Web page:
There is a downside to tapping into your retirement right now

In retirement, if you keep your account invested the same way it has been over the last eight years, you could be in for a shock.

By Mike Brady, Michael Brady & Co. Wealth Management

If you are looking at your retirement plan balance and thinking that now would be a good time to retire since you have more money than you have ever had in your life, be very careful. In retirement, if you keep your account invested the same way it has been over the last eight years, you could be in for a shock.

Over the last eight years, the stock market has climbed to an all-time high and the portion of retirement portfolios invested in stocks has grown out of proportion to the rest of the portfolio. If you begin to take distributions from your account for living expenses, and the market declines, you could end up depleting the account in the early years of your retirement and significantly increase the likelihood of running out of money.

With the stock market at all-time-highs, the chances of making outsized returns in the future are reduced. You also run the risk of a market correction in the early years of your retirement, which we call “sequence of return risk.” This simply means that a bad sequence of returns early in your retirement is much more damaging than if the bad returns occur after you have had a chance to build up a cushion from years of good returns.

To avoid a bad outcome from an early sequence of bad return years, new retirees should plan to take several years of distributions from cash reserves. This necessitates making your overall portfolio more conservative from the allocation you maintained while in the contribution and growth stage that resulted in the pile of money you are now contemplating funding your retirement with.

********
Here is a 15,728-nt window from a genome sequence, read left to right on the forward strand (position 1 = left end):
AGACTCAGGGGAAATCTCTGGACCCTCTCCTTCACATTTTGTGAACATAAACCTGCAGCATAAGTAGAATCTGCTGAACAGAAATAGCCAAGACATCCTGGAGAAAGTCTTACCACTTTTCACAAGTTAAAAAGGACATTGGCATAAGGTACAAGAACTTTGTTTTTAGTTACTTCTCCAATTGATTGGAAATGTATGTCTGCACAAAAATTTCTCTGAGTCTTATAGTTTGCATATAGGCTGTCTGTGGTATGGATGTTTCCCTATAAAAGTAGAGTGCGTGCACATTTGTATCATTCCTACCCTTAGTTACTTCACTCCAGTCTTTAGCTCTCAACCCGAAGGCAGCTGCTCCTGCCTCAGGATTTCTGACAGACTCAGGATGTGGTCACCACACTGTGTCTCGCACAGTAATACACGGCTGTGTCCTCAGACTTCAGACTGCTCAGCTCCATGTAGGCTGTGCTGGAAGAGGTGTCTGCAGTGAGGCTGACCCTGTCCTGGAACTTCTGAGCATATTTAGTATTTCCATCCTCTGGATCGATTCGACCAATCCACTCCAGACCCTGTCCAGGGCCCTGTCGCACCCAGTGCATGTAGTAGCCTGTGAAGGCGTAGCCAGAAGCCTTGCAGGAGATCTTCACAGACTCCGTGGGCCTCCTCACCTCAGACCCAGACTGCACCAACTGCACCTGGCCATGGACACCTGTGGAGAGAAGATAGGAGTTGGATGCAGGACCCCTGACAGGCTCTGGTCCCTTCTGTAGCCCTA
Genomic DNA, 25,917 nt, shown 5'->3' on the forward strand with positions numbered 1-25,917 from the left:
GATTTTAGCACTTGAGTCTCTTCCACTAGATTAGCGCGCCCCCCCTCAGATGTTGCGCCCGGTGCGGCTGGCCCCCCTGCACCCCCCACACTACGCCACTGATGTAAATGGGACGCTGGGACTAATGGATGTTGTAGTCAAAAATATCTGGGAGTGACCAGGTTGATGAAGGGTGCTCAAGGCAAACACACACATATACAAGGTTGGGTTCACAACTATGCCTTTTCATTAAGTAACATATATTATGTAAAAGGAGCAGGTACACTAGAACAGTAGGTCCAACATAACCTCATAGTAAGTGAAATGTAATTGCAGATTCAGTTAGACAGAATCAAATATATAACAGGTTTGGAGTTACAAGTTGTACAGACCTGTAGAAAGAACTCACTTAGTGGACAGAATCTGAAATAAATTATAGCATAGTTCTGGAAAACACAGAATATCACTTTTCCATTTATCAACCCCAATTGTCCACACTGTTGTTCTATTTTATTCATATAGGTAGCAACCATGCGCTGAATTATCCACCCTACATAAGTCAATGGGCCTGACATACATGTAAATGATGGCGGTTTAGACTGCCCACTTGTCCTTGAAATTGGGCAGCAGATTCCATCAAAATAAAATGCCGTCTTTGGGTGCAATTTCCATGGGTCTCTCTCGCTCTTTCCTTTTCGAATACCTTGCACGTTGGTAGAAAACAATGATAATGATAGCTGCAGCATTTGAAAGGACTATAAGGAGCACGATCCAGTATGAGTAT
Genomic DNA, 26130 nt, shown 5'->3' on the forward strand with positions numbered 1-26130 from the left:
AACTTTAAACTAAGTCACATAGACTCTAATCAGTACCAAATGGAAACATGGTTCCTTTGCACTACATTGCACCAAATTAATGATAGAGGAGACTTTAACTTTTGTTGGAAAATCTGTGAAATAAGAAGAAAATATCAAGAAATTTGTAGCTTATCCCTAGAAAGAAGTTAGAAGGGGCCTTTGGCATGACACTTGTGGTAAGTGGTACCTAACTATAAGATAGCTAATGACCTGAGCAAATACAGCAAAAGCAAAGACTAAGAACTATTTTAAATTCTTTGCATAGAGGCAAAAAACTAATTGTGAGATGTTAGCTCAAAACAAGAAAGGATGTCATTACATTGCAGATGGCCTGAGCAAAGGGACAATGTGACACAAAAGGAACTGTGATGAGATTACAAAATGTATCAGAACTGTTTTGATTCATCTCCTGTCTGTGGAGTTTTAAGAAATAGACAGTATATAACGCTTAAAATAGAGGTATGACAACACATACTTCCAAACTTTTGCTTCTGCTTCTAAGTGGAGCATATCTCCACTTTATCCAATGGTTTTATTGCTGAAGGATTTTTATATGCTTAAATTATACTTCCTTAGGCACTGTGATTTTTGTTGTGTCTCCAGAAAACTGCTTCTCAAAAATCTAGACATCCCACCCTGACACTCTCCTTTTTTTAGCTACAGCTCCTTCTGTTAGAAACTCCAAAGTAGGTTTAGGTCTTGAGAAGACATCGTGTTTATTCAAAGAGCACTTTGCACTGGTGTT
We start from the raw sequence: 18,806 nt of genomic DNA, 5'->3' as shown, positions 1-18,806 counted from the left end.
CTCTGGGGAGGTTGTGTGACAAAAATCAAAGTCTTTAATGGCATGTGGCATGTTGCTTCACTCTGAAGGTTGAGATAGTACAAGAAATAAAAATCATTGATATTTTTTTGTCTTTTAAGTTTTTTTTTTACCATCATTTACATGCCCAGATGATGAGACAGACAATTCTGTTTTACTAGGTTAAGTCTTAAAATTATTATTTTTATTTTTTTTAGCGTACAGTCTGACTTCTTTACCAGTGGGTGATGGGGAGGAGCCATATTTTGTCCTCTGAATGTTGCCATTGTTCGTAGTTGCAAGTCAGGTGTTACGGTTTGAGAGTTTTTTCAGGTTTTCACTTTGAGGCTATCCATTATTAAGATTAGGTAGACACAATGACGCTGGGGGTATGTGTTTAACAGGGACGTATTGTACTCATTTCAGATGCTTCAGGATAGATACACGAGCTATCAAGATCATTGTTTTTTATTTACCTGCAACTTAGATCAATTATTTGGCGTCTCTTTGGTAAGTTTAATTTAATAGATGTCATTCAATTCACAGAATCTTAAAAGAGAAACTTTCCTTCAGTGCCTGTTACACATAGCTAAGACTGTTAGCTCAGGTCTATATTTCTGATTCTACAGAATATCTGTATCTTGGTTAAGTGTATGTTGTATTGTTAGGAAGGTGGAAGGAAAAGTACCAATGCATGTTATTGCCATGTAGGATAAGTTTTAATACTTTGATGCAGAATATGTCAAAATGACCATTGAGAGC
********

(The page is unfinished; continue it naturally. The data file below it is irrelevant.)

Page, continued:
In a counter-intuitive strategy, retiree portfolios should be more conservative in the early years of retirement and then may become more aggressive in later years, when a cushion of profits has grown to protect the principle from future market declines. 

Distributions of cash reserves should be used to supplement Social Security distributions or immediate fixed annuity or pension payments to provide the necessary monthly income to cover both essential and discretionary living expenses.

This is a critical and emotional time to be contemplating retirement. You should understand the dynamics of the market and the potential results of your retirement decisions. Let us know if we can help you to understand your options and provide you with the information you need to make the best choices.

Michael Brady is a fee-only, full-time fiduciary and certified financial planner. To set up an appointment, call 440-235-2100, email, or visit